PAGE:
It’s a glorious summer vacation filled with already profuse blooms. We have three nests on the house, have been visited by our bear, and a rock wall is slowly but surely materializing around the entire length of our driveway thanks to my two very rough and beaten hands.
Still, with this wonderful flurry of spring activity, the brain doesn’t have an off switch. Listening to Car Talk on Sunday’s leisurely drive had me thinking about theory as Ray posed this week’s puzzler:
In 1951, when I was 10, our folks told me that Aunt Bertha would not be coming for Christmas …. Before the week was out she was dead. The county medical examiner of course had to list a cause of death on her death certificate. Now I can’t be 100% sure, but I think that Aunt Bertha could very well have been the last person in the U.S. to die of, and have this listed as his or her official cause of death. There were many Americans who died of the same thing in 1951, and before, but none after. The question is, what did Aunt Bertha die of?
RAY: Aunt Bertha died of a rare disease called old age. Starting in 1952, the Bureau of Health Statistics which is part of the CDC, decided that you couldn’t just die of old age, you had to have a reason, like you fell on your knitting needles, got hit by a bread truck, or something like that. I think they listed 130 official reasons for death … They wanted everyone to be pigeon-holed. So Aunt Bertha, because she died a week after Christmas (She could have died like at 11:59 on New Year’s Eve) could have been the last person in 1951 to die of old age.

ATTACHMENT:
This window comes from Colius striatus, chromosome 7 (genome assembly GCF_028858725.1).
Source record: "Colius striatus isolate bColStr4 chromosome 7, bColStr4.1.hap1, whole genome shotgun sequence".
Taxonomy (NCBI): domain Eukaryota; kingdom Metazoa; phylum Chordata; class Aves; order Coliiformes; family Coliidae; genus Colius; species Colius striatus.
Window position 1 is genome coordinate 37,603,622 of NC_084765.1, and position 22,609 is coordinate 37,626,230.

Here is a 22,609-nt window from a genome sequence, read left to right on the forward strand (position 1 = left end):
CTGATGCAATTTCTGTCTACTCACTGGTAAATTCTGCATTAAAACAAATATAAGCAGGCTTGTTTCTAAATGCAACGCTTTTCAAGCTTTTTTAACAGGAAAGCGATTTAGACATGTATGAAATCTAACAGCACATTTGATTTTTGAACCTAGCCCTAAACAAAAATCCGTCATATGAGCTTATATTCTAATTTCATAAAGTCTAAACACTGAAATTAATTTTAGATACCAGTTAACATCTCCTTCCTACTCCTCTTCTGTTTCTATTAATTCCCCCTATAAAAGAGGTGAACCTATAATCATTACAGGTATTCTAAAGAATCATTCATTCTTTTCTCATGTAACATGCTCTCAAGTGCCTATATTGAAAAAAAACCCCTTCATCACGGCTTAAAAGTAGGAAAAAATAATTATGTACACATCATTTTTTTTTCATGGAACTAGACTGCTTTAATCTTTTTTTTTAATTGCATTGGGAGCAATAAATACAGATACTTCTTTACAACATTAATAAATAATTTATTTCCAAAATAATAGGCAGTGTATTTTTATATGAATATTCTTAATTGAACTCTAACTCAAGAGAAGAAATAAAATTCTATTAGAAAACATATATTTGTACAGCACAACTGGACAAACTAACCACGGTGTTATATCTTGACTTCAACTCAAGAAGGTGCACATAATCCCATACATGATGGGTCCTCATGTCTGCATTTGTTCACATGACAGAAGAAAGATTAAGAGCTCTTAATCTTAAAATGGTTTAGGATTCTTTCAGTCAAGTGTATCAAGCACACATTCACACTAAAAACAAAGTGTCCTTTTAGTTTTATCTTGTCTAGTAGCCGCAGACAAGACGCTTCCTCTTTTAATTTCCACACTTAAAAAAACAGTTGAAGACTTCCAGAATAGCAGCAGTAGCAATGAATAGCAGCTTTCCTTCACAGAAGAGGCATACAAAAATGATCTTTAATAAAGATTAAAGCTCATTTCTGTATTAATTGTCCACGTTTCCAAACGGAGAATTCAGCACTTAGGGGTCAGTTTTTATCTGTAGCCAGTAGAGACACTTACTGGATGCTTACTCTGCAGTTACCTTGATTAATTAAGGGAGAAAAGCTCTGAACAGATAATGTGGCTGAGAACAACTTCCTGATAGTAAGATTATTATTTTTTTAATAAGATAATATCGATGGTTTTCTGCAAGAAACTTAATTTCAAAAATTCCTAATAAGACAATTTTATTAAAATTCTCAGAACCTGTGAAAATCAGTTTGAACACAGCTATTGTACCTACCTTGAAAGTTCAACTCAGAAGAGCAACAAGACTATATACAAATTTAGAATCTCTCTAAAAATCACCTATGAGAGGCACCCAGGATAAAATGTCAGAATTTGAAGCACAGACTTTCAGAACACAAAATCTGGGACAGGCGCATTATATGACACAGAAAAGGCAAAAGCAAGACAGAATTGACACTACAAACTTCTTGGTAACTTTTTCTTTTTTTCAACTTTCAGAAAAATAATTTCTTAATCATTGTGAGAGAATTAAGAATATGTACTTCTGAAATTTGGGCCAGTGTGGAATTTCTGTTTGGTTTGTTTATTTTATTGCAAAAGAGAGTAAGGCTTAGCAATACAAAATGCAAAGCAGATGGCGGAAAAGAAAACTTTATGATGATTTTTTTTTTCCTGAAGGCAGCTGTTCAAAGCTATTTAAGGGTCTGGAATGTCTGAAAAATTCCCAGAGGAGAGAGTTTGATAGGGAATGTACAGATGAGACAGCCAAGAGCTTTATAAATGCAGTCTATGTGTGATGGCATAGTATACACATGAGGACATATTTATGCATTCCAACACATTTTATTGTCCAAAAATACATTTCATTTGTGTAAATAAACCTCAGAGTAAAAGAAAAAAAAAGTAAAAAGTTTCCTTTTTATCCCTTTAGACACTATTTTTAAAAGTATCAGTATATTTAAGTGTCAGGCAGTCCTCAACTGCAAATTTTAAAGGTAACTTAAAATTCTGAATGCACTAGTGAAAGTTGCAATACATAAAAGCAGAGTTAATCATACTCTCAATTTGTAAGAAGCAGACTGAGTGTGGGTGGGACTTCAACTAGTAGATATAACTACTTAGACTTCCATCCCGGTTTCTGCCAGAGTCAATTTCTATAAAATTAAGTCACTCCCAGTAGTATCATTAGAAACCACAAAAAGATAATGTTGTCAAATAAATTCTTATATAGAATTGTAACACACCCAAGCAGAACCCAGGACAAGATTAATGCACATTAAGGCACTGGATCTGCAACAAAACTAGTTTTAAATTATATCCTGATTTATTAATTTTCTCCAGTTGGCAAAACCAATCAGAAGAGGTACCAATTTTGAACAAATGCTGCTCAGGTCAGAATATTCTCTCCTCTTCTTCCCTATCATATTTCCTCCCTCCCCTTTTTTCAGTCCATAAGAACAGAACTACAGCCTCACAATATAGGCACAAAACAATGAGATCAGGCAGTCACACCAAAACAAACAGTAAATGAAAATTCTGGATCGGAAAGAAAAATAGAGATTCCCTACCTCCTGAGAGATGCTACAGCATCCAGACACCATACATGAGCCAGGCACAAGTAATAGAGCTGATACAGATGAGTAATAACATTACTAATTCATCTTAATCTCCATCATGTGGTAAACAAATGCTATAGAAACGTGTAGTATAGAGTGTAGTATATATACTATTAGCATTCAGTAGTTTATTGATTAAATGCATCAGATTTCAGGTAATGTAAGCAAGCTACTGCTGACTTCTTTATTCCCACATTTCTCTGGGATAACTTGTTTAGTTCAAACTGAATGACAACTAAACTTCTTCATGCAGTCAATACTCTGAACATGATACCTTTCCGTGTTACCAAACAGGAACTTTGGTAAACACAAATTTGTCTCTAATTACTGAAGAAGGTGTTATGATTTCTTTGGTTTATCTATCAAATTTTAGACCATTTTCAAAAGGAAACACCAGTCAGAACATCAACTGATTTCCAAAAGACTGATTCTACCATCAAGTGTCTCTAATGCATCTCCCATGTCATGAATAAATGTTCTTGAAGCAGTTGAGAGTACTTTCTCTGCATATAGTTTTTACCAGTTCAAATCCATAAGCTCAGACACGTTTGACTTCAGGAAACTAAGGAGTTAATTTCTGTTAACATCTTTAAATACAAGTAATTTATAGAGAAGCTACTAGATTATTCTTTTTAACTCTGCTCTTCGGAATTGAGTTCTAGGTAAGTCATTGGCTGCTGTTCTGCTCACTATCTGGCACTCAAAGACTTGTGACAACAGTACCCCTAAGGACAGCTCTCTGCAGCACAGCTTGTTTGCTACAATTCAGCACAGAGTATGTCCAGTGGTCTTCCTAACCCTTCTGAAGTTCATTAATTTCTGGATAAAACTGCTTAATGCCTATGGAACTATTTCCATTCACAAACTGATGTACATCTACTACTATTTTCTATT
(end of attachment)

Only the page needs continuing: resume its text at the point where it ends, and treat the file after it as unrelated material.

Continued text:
TOM: What do you do, pick something out of a hat?
RAY: Yeah. In fact when you’re about 75 they send you a flier: Please pick a cause of death from the list below.
So, what would the theorists say? Foucault is rolling in his grave, pigeonholed as an AIDS victim, the last declarative statement of his identity within a legal and medical system of labels. Baudrillard’s cause of death? The murder of his reality. Any other determination is a hyperreality for those of us left behind while he escapes into the ether. And Derrida? He’s haunting Albany’s student ghetto as giant brain stripped of the assumptions of doom drawn from words like pancreatic cancer. I think I bumped into his ghost outside Valentine’s some years ago. Then again, maybe I just had one too many Jack and Cokes and was feeling a wee bit too brilliant.
That’s as deep as I intend to get today. The sun is calling and there are giant rocks to be rolled into position. (Gravity is my greatest tool.) I’ll be back when I’m not diligently concentrating on keeping my fingers… or soaking in the hot tub. Is having my life back really as decadent as it feels? have become human once more.